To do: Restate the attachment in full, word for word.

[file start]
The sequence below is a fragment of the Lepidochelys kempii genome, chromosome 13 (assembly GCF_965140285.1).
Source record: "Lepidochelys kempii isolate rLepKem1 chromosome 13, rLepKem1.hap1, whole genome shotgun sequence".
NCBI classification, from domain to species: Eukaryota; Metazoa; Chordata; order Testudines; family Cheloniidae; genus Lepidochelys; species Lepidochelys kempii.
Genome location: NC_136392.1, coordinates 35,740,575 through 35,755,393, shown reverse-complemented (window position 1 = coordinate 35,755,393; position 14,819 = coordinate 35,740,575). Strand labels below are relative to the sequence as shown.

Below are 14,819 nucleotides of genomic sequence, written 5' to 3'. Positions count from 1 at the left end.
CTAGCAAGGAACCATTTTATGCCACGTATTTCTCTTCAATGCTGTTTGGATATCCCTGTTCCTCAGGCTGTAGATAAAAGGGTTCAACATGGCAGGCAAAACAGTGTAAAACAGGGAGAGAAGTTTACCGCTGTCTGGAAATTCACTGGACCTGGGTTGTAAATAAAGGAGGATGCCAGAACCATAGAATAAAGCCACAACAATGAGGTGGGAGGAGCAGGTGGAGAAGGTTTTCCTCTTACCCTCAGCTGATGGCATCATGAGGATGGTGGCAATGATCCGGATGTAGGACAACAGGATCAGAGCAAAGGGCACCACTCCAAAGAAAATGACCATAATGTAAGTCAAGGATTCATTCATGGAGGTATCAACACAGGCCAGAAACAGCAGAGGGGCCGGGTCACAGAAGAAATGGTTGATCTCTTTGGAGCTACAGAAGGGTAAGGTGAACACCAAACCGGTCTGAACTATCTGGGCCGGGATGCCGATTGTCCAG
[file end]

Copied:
The sequence below is a fragment of the Lepidochelys kempii genome, chromosome 13 (assembly GCF_965140285.1).
Source record: "Lepidochelys kempii isolate rLepKem1 chromosome 13, rLepKem1.hap1, whole genome shotgun sequence".
NCBI classification, from domain to species: Eukaryota; Metazoa; Chordata; order Testudines; family Cheloniidae; genus Lepidochelys; species Lepidochelys kempii.
Genome location: NC_136392.1, coordinates 35,740,575 through 35,755,393, shown reverse-complemented (window position 1 = coordinate 35,755,393; position 14,819 = coordinate 35,740,575). Strand labels below are relative to the sequence as shown.

Below are 14,819 nucleotides of genomic sequence, written 5' to 3'. Positions count from 1 at the left end.
CTAGCAAGGAACCATTTTATGCCACGTATTTCTCTTCAATGCTGTTTGGATATCCCTGTTCCTCAGGCTGTAGATAAAAGGGTTCAACATGGCAGGCAAAACAGTGTAAAACAGGGAGAGAAGTTTACCGCTGTCTGGAAATTCACTGGACCTGGGTTGTAAATAAAGGAGGATGCCAGAACCATAGAATAAAGCCACAACAATGAGGTGGGAGGAGCAGGTGGAGAAGGTTTTCCTCTTACCCTCAGCTGATGGCATCATGAGGATGGTGGCAATGATCCGGATGTAGGACAACAGGATCAGAGCAAAGGGCACCACTCCAAAGAAAATGACCATAATGTAAGTCAAGGATTCATTCATGGAGGTATCAACACAGGCCAGAAACAGCAGAGGGGCCGGGTCACAGAAGAAATGGTTGATCTCTTTGGAGCTACAGAAGGGTAAGGTGAACACCAAACCGGTCTGAACTATCTGGGCCGGGATGCCGATTGTCCAG